By Dr. Becker
If you've ever taken care of a dog who required complete rest — also commonly called "crate rest" — for a lengthy period of time, you know how challenging it can be to keep a dog quiet. This is especially true in the case of young, healthy pets who are naturally physically active for a good part of the day.
There are several situations in which crate rest is called for, one of which is during treatment for a heartworm infection.
Regardless of the approach to treating heartworm (conventionally or naturally), the presence of dying worms means that pieces of decomposing worm bodies inside your dog can block blood vessels in the lungs, which can lead to a potentially fatal pulmonary embolism.
Exercise or excitement causes the heart rate to increase, which can force pieces of worms into the tiny blood vessels of the lungs. A short list of other situations that can require complete rest include:
- Treatment for intervertebral disc disease (IVDD). Intervertebral discs are subject to degeneration, bulging outward, and bursting or rupturing. When something goes wrong with a disc, the material inside escapes into the spinal column, pressing against the spinal cord or nerve roots, which causes pain, nerve damage, and sometimes, paralysis.
- Treatment for Legg-Calve-Perthes (LCP) disease, which is characterized by necrosis of the femoral head, which is the ball part of the ball-and-socket hip joint.
- Treatment for osteomyelitis, which is inflammation of the bone and/or bone marrow, caused by either a bacterial or fungal infection.
- Treatment for saddle thrombus, a very serious medical condition also called aortic thromboembolism in which a blood clot originating in the heart travels through the aorta and lodges at the "saddle," the point where the aorta splits into the left and right iliac arteries that supply the hind legs.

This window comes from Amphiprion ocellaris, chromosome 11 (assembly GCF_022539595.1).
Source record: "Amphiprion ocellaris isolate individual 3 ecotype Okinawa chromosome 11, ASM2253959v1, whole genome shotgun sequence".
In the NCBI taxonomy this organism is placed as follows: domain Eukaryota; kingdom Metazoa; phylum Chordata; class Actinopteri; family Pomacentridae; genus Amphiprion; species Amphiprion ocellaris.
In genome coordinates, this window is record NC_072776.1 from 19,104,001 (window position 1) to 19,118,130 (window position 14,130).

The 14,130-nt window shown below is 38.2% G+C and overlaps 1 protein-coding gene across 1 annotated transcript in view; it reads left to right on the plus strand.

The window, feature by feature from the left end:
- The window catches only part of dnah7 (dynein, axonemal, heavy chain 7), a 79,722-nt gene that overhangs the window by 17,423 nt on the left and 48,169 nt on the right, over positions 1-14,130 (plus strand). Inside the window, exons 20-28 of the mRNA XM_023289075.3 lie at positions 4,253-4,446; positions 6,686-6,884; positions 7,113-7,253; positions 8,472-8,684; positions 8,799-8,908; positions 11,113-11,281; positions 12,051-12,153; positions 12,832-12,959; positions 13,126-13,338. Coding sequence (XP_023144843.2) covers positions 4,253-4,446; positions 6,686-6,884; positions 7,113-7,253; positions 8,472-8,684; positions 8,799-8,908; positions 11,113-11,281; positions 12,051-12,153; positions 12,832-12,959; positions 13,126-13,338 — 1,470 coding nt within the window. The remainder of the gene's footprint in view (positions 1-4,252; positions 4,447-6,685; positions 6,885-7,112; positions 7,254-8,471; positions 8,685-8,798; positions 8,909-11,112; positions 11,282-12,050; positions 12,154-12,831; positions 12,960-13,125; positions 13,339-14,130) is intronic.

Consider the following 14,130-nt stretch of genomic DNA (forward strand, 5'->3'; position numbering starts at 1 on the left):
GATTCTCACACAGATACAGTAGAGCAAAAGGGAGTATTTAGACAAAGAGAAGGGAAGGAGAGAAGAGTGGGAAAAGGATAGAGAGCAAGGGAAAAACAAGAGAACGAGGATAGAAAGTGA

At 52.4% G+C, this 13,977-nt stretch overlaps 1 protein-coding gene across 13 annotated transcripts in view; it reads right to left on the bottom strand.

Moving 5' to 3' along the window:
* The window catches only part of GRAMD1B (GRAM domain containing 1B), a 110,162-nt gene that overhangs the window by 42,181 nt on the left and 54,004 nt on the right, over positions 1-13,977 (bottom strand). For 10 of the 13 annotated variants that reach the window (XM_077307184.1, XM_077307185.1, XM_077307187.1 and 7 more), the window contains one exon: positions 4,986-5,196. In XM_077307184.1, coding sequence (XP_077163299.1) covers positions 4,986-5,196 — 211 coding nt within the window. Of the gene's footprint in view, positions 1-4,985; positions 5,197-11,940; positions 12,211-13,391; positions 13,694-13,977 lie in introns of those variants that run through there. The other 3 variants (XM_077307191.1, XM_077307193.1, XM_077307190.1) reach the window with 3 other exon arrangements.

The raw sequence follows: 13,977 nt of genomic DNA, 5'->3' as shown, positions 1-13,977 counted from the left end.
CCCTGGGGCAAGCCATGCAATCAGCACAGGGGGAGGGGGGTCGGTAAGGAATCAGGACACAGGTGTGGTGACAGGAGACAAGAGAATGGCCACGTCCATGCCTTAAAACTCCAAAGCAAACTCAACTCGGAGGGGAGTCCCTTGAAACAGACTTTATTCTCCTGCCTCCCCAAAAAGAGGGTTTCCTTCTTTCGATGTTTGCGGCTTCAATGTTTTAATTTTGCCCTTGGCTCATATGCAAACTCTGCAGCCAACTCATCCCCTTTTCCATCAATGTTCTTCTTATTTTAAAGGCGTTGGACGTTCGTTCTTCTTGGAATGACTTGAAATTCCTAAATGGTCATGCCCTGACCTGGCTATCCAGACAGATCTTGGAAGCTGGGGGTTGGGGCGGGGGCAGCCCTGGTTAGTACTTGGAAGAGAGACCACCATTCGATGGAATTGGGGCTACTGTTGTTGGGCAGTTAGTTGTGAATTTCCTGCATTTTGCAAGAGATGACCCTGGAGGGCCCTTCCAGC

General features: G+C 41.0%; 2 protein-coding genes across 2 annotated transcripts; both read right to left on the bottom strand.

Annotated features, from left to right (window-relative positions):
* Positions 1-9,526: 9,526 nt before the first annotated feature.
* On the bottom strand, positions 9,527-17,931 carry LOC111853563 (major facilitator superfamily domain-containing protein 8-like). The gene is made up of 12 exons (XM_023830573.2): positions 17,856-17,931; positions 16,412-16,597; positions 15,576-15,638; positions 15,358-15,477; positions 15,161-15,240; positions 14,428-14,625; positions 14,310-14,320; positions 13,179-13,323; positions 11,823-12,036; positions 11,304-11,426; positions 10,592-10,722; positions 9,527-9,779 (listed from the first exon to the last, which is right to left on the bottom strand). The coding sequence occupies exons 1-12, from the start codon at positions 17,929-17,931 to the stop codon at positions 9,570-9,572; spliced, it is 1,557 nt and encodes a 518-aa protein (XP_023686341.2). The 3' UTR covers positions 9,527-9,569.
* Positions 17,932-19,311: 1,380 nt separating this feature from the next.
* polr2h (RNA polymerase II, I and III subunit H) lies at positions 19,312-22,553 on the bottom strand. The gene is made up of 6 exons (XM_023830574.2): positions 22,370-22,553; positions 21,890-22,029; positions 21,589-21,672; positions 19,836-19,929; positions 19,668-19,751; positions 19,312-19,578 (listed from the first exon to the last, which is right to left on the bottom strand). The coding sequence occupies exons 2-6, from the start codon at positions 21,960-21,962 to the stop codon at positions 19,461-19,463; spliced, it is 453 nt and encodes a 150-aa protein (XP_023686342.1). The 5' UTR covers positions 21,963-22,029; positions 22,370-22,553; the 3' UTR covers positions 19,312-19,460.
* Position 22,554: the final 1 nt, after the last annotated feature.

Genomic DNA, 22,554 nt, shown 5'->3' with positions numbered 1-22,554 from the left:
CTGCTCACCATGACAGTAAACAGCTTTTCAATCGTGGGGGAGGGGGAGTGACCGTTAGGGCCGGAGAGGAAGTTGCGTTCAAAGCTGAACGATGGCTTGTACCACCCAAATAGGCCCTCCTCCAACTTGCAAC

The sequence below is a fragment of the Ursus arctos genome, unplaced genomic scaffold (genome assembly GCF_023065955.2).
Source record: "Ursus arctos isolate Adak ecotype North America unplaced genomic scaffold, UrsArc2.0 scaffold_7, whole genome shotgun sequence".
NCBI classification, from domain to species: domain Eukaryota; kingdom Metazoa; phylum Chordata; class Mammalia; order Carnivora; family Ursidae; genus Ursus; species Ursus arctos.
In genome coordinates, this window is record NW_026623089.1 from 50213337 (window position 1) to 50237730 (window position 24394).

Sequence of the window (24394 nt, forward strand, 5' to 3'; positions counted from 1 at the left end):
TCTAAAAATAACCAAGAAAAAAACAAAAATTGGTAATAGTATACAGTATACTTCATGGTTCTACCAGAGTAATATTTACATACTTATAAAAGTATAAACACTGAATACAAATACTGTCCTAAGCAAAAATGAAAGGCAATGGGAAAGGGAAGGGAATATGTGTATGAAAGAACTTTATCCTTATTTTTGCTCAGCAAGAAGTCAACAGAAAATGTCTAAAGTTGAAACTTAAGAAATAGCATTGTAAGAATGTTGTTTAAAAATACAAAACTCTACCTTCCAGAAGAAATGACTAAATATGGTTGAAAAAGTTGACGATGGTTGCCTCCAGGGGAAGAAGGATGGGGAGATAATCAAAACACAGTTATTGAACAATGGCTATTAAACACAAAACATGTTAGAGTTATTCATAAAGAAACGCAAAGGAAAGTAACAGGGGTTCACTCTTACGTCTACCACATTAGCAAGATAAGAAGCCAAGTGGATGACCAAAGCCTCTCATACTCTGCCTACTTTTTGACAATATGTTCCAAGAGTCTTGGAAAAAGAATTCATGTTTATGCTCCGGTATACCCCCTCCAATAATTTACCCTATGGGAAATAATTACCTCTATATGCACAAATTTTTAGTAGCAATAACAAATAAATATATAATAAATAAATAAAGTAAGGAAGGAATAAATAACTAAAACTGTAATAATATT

- Many temporary, post-surgical scenarios involving the repair or manipulation of bones and soft tissues, as well as patients with complicated wound closures or incisions
A New Way to Look at Crate Rest
Dr. Debra Horwitz likes to use the term rest time for recovery in place of "crate rest" so owners understand their dog is recovering from a surgery or other veterinary procedure, and "to help get them on board with this sometimes arduous confinement task."1
Horwitz recommends the following tips to help pet guardians effectively deal with their dog's boredom and remain bonded during the prescribed treatment period.
Teach Your Dog to 'Settle and Relax'
Create an environment conducive to rest time for recovery. In other words, teach your dog to be calm and relaxed at a specific location or space in your home. The goal is to train your dog to associate a command and location in the home with having a calm, relaxed posture.
According to Horwitz, you should have your dog lie on a comfy rug or blanket you will consistently use for training, and institute gentle petting, massage and a cue word to signal your dog that it's time to be calm and quiet. As he begins to relax, reward him with food and praise.
Continue to calm him until his facial expression is quiet and his breathing is soft. Consider playing music created just for dogs to help set the mood.